You might have seen dog trainers on TV use a clicker, or perhaps you noticed other dog owners train their dogs with a clicker. If you’ve ever wondered what clicker training is all about and how the clicker works, you’ll get a few useful tips in this blog.
There are whole books dedicated to clicker training and it’s difficult to condense everything you need to know into a few paragraphs, but if you’re keen to learn more, join us in our two-hour ‘Introduction to Clicker Training’ seminar, Tuesday 13 January 2015.
Before you start any training
‘Charge’ the clicker (click – treat, repeat several sessions of 10-20 click and treats). Once your dog looks at you expecting a treat when he hears the click, he made the association between the clicking sound and treats, and you’re ready to start your training.
A few clicker training ‘rules’
- You must click immediately when your dog does the correct behaviour
Always treat when you click and deliver it quickly
Don’t use the clicker for anything else
Keep sessions short
Keep it fun
Release your dog when the session is finished, e.g. you could say “that’s all for now”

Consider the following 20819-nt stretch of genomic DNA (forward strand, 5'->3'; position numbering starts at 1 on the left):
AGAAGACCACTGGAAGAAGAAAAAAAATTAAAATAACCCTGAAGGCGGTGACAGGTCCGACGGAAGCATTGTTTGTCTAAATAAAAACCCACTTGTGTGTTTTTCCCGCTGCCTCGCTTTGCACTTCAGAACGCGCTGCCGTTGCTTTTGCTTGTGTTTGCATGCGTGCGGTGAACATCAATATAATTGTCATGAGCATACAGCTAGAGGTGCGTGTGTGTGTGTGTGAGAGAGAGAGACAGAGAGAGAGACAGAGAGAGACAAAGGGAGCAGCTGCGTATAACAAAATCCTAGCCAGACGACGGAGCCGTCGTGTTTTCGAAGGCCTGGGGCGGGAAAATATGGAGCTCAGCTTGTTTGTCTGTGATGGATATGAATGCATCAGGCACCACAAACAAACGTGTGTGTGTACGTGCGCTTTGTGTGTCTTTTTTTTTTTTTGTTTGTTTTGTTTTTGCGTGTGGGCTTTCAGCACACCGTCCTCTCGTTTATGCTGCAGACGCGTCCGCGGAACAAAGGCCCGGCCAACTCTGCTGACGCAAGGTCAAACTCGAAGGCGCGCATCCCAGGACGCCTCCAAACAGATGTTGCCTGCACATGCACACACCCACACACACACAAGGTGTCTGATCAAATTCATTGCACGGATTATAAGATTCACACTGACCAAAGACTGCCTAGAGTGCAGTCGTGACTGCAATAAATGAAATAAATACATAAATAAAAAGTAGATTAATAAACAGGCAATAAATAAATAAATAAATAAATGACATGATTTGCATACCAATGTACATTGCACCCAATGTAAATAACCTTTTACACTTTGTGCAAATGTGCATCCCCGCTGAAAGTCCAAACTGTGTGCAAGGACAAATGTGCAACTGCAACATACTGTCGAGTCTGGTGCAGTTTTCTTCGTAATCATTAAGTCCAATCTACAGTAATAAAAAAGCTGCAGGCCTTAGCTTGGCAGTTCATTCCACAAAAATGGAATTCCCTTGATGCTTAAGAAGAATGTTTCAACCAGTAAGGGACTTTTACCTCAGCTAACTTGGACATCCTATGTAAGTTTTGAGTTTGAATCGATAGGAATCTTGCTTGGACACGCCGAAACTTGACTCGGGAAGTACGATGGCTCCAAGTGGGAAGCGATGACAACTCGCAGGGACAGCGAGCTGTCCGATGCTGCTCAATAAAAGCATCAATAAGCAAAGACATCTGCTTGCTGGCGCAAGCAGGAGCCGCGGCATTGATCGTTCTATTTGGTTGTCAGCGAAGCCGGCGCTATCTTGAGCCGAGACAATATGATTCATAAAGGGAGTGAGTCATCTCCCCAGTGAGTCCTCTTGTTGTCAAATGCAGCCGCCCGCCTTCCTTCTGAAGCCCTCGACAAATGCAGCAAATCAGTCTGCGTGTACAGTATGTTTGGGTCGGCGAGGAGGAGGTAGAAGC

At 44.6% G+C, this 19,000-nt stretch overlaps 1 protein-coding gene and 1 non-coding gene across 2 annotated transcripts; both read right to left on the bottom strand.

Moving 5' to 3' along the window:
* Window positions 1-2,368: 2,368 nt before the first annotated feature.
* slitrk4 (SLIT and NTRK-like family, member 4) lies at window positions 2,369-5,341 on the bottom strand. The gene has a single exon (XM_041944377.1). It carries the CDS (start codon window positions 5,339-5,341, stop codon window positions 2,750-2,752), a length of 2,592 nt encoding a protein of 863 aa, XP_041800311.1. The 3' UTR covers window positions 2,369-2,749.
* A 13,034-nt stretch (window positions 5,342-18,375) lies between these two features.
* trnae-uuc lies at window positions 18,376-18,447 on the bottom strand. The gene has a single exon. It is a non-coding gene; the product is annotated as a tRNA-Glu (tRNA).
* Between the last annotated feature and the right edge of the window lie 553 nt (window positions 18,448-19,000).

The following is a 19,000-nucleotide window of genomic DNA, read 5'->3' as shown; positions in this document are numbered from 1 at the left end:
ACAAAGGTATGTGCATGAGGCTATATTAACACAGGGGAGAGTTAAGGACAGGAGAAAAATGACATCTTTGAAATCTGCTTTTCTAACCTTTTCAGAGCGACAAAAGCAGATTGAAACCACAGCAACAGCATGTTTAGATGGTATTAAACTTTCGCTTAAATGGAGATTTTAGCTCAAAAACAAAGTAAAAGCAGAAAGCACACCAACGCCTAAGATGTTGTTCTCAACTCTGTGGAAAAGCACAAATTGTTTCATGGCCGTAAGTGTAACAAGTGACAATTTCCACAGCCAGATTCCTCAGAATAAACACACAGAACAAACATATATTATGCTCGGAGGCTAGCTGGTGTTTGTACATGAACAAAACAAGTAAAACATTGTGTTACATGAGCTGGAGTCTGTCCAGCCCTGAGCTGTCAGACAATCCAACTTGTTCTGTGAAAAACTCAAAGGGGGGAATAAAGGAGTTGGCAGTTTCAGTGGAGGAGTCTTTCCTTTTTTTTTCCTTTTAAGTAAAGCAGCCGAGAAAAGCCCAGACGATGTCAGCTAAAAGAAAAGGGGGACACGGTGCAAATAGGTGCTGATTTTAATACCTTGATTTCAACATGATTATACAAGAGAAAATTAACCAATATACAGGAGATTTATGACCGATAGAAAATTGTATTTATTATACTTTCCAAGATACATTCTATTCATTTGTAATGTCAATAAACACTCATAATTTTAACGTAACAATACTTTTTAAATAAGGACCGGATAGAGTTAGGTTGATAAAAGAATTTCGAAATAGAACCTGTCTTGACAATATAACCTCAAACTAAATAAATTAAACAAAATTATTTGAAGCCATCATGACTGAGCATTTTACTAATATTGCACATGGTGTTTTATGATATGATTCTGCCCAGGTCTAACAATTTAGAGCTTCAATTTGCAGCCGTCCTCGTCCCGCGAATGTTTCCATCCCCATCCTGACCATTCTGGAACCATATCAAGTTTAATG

Keep your dog engaged – if he looks discouraged, lower your expectations and click and treat for a not-so-perfect behaviour. You can always work your way up again.
Why use a clicker?
The clicking sound is a clear, distinct marker of the correct behaviour, whereas your voice often varies in tone, inflection and loudness. Also, humans generally talk a lot, which makes it hard for the dog to distinguish when what you say is directed at him.
The click bridges the time between your dog performing the correct behaviour and you being able to give him a treat.
The click ‘tells’ your dog “Yes, what you are doing is exactly right, and a treat is coming.”
When do I use a clicker?
Use the clicker when you’re teaching your dog new behaviours. Once your dog knows it well, you don’t have to use the clicker anymore - you can use the occasional treat, play, and praise.
How does clicker training affect my dog?
Dogs trained with clicker
Are keen to train with you and it makes them happy
Become more proactive when training and often offer behaviours